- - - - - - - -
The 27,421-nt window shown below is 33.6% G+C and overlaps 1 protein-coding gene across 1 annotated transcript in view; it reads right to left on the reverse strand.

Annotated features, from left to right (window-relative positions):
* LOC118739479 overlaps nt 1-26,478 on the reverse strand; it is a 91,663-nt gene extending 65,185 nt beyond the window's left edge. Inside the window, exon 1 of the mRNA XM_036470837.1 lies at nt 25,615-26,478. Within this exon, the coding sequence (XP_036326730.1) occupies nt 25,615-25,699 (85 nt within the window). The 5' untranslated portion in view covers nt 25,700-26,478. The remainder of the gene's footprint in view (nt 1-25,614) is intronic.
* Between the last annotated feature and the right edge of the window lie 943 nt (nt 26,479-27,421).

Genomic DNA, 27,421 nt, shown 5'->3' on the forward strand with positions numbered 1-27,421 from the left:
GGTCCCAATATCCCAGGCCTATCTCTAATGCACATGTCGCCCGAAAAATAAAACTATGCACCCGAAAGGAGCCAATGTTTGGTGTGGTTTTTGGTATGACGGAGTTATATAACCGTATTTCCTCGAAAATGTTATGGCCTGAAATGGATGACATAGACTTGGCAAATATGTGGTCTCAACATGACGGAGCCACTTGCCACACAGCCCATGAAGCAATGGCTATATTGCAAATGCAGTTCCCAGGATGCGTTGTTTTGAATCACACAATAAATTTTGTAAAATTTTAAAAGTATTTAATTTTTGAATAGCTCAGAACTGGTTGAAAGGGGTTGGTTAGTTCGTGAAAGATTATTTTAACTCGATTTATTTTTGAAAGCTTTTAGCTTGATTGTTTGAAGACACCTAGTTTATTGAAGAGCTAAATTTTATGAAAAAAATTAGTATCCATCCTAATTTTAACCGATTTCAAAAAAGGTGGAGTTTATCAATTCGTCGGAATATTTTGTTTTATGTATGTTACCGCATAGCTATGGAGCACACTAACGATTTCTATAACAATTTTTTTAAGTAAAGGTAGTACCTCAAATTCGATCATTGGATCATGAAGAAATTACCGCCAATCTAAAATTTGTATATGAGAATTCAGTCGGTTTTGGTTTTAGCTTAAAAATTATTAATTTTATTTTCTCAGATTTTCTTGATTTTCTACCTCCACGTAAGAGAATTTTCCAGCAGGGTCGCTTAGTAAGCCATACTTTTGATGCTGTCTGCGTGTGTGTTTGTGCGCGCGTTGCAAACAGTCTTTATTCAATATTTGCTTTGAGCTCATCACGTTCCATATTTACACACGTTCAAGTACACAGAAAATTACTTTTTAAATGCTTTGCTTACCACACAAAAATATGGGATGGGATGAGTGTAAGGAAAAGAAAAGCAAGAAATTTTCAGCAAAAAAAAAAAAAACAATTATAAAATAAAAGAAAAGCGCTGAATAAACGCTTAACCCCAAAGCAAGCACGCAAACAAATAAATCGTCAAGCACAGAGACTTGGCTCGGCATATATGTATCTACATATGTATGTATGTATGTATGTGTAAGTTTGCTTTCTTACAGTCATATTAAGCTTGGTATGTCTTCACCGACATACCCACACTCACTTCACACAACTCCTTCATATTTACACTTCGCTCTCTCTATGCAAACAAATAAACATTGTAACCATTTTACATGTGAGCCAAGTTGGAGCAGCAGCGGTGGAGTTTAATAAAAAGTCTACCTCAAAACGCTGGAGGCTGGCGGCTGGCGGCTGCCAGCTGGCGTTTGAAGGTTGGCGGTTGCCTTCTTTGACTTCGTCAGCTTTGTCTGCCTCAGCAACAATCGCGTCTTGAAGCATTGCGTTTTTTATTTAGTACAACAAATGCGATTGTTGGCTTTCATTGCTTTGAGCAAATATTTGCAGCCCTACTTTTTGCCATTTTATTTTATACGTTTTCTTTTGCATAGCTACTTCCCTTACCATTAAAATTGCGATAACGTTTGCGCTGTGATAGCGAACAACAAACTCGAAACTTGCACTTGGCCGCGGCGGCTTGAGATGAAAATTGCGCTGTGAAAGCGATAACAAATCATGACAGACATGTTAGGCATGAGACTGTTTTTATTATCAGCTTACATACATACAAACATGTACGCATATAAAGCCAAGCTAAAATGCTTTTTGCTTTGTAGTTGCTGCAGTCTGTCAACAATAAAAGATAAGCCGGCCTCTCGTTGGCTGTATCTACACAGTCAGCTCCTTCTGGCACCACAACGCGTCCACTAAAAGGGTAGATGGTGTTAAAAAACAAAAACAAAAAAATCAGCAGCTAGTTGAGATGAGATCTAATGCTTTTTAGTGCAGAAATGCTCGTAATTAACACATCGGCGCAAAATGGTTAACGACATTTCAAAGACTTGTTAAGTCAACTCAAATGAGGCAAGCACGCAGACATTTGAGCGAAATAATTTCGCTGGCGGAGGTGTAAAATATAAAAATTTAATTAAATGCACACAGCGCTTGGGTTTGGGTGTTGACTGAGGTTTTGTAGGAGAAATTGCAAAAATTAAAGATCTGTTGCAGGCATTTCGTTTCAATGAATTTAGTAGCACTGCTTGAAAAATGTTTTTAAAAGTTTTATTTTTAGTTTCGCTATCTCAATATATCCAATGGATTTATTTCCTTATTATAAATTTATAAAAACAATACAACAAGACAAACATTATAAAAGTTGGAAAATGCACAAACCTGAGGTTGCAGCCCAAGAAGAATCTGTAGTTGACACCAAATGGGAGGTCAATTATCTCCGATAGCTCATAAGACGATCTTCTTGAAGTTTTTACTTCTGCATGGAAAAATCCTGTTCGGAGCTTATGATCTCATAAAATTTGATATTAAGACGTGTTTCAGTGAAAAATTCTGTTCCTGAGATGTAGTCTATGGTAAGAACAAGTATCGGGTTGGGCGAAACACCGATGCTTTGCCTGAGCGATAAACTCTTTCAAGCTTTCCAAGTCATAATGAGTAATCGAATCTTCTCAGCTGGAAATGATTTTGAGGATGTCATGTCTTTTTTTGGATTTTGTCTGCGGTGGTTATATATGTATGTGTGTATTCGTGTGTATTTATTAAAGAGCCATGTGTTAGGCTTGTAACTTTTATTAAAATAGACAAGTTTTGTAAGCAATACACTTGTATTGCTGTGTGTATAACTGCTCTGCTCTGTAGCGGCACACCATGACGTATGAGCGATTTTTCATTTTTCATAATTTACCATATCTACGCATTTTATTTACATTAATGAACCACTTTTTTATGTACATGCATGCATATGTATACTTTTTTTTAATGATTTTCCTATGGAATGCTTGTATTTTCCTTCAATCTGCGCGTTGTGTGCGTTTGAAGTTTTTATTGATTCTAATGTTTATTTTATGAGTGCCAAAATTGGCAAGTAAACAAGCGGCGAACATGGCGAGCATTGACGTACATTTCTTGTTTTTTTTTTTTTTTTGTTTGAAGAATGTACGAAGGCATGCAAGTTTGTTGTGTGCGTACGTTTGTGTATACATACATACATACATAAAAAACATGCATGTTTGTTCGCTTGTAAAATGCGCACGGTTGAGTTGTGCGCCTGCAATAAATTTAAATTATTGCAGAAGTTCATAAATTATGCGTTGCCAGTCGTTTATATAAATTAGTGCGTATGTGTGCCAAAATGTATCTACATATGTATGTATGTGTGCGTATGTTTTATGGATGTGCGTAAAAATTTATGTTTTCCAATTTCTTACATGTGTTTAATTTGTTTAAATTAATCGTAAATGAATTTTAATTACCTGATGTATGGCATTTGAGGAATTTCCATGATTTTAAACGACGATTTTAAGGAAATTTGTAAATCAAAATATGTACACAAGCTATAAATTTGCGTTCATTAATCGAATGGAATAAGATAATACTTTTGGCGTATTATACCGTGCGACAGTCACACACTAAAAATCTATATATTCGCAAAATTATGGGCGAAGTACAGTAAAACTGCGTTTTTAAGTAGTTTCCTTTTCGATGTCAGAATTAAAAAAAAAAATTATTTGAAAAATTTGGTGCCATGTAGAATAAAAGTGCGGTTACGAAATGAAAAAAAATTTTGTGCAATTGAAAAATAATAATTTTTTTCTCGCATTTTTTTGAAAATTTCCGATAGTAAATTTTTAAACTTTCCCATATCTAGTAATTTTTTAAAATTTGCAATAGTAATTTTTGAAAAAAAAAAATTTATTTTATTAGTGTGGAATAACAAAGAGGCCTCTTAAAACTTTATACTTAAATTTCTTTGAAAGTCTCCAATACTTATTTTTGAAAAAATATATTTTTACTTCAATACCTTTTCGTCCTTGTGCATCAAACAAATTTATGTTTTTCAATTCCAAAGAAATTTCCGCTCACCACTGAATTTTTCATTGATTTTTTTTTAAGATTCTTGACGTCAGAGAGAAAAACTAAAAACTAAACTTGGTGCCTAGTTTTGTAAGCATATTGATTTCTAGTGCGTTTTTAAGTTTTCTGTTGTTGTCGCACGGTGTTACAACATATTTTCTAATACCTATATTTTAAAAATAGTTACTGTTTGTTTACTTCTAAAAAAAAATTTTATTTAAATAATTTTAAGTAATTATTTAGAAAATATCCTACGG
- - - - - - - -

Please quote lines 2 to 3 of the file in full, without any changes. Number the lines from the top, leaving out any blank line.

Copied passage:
Annotated features, from left to right (window-relative positions):
* LOC118739479 overlaps nt 1-26,478 on the reverse strand; it is a 91,663-nt gene extending 65,185 nt beyond the window's left edge. Inside the window, exon 1 of the mRNA XM_036470837.1 lies at nt 25,615-26,478. Within this exon, the coding sequence (XP_036326730.1) occupies nt 25,615-25,699 (85 nt within the window). The 5' untranslated portion in view covers nt 25,700-26,478. The remainder of the gene's footprint in view (nt 1-25,614) is intronic.